Join 3,430 readers in helping fund MetaFilter (Hide)


SmallPox 2002 - Silent Weapon...
February 5, 2002 4:30 PM   Subscribe

SmallPox 2002 - Silent Weapon...
It is April 2002, and a smallpox outbreak occures in New York. 4 and a half months later and 60 million people across the planet are dead. Tonight, The BBC broadcast a fictional documentary as if it were filmed in 2005, looking back at the smallpox pandemic that swept the world in 2002 and killed 60 million people. Heavily rooted in fact, it was disturbing viewing, to put it mildly. Did anyone else in Europe see this?
posted by tomcosgrave (22 comments total)

 
the world needs a few less people
posted by bytecode at 4:47 PM on February 5, 2002


Evolution at its finest. Man, arguably the most complex lifeform on the planet, may be felled by one of the most simple forms of quasi-life.

The Spongiform Encephalitis prions are the ones that fascinate me the most. They're not even close to being alive in any conventional sense of the word. They're basically just common proteins that are configured strangely! They don't even contain genetic reproduction code -- no nucleic acids! But when these mutant proteins come into contact with our regular protein, it causes the regular protein to mutate.

It's downright freaky.
posted by five fresh fish at 4:49 PM on February 5, 2002


Glad to see peddling fear as entertainment is not a uniquely American phenomenon.
posted by donkeyschlong at 5:03 PM on February 5, 2002


Are there many fictional documentaries that aren't satire? I like the concept, but couldn't think of other examples. (I'd consider War of the Worlds as being more fictional journalism, because it was supposedly portraying live events.)
posted by Yogurt at 5:18 PM on February 5, 2002


the world needs a few less people

So true, thank goodness the Chinese did their thing.

But fff, I reject the idea that the human race has even the remote chance of being completely destroyed, except for major catastrophic events such as a collision with an asteriod and the like. We are too resilient, too strong, too resourceful. We might cause ourselves a lot of pain and suffering, but in the end, the true human spirit will prevail, no doubt about it.

60 million might seem like a lot, but a change of perspective, think in geological time, and 60 million is just a blip on the radar screen. There is nothing to fear.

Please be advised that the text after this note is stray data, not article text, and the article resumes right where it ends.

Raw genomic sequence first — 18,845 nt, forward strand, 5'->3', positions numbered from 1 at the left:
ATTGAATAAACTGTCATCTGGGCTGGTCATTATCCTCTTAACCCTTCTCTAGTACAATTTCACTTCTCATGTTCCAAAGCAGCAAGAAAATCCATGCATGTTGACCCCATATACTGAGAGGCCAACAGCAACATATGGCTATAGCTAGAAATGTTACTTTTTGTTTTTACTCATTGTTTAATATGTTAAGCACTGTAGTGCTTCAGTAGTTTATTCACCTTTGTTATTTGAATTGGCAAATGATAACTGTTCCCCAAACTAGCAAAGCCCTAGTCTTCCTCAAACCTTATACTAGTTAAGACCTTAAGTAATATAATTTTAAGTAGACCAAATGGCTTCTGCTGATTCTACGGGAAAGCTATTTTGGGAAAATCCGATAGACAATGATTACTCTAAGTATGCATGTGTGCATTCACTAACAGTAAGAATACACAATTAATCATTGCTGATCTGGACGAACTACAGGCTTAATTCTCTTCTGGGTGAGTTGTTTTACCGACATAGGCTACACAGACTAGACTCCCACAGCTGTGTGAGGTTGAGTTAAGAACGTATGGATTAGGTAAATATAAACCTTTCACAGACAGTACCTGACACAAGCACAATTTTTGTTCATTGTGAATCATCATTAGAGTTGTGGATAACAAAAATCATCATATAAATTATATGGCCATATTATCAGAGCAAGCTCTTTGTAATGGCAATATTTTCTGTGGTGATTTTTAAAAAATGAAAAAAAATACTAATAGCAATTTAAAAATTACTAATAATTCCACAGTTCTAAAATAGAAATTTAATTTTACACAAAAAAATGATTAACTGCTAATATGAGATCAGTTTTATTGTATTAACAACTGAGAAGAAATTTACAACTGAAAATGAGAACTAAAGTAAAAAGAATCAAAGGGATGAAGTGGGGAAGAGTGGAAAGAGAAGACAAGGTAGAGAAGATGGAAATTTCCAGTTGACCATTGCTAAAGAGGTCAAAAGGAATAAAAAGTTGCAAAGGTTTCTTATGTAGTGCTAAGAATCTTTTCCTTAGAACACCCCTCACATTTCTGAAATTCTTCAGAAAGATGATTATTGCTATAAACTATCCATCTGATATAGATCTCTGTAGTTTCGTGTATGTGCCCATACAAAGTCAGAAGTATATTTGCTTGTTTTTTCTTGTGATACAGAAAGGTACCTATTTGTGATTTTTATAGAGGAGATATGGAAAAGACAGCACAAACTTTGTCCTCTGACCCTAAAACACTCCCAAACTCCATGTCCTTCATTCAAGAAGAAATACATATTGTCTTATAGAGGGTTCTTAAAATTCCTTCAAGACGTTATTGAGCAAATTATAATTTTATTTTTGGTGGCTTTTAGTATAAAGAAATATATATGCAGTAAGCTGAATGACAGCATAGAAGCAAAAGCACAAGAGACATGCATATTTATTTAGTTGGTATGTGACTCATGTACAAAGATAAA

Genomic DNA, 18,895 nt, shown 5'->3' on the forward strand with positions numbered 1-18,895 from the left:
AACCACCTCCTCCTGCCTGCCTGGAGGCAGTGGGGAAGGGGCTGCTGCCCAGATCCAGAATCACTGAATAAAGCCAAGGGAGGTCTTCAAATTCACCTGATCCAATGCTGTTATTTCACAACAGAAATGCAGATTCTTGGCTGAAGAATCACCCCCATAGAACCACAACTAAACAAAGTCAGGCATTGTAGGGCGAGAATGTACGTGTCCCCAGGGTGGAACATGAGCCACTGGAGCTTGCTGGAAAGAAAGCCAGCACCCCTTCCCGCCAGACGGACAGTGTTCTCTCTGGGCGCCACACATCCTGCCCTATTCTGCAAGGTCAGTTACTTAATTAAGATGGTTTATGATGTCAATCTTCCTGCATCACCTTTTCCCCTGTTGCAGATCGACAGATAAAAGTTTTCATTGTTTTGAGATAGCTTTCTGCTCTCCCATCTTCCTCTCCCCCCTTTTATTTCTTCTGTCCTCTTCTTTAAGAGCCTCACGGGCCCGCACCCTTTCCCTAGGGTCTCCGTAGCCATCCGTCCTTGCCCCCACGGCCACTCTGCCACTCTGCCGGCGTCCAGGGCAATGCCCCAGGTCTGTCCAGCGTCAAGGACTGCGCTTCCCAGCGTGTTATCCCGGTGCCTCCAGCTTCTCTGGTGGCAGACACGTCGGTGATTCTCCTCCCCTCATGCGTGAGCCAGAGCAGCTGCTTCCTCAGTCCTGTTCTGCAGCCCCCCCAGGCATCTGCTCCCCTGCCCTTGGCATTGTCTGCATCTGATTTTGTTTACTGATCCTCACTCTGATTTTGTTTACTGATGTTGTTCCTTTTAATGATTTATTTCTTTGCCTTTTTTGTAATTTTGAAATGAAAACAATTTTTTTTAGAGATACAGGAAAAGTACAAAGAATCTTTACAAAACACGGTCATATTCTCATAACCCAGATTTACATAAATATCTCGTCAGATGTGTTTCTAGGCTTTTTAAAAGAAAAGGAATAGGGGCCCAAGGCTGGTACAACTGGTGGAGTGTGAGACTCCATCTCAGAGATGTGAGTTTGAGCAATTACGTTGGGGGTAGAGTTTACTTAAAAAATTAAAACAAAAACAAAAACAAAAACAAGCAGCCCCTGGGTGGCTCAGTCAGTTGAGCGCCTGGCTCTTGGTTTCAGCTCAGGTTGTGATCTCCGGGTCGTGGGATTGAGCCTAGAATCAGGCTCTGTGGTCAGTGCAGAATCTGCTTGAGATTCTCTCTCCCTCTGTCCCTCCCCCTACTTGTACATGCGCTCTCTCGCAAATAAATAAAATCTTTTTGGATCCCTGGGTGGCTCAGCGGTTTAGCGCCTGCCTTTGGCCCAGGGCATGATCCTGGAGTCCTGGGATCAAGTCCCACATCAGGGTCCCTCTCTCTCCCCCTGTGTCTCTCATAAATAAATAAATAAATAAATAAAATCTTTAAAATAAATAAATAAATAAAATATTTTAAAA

posted by dai at 5:19 PM on February 5, 2002


60 million might seem like a lot, but a change of perspective, think in geological time, and 60 million is just a blip on the radar screen. There is nothing to fear.

Unless, of course, you happen to be one of the 60 million.
posted by pudders at 5:25 PM on February 5, 2002


Unless, of course, you happen to be one of the 60 million.

Well, if you're on of the 60 millions, you won't be looking at the radar screen, will you?
posted by tiaka at 5:51 PM on February 5, 2002


Unless, of course, you happen to be one of the 60 million.

Well, if you're one of the 60 millions, you won't be looking at the radar screen, will you?
posted by tiaka at 5:51 PM on February 5, 2002


On a similar, yet thread-defying subject, is Chris Morris as clever as people say he is? I'm still waiting for "Brass Eye" to get imported to the U.S. "If this were really happening, what would you think?"
posted by gimonca at 6:33 PM on February 5, 2002


dai:

In 1918/19, influenza spread from the USA to the rest of the world. Up to forty million people died that year -- about four times the death toll of WWI.

It took seven days to spread from a single army base, to every state and province on the continent. Within a month, it spanned Europe and Asia. Within eight weeks, Africa and South America.

In major US cities, 1 in 10 people infected, died.

From the flu virus. Common as dirt. Usually just gives you sniffles for a week...

...but sometimes, it mutates into a really dangerous form.

It isn't at all difficult to see that if a really nasty strain of virus is released, it will reach nearly every living being on this planet within a month, and achieve a near 100% kill rate.

Complete extinction of the human race? Probably not: there's bound to be some mountain hermit who has no contact with humanity at all.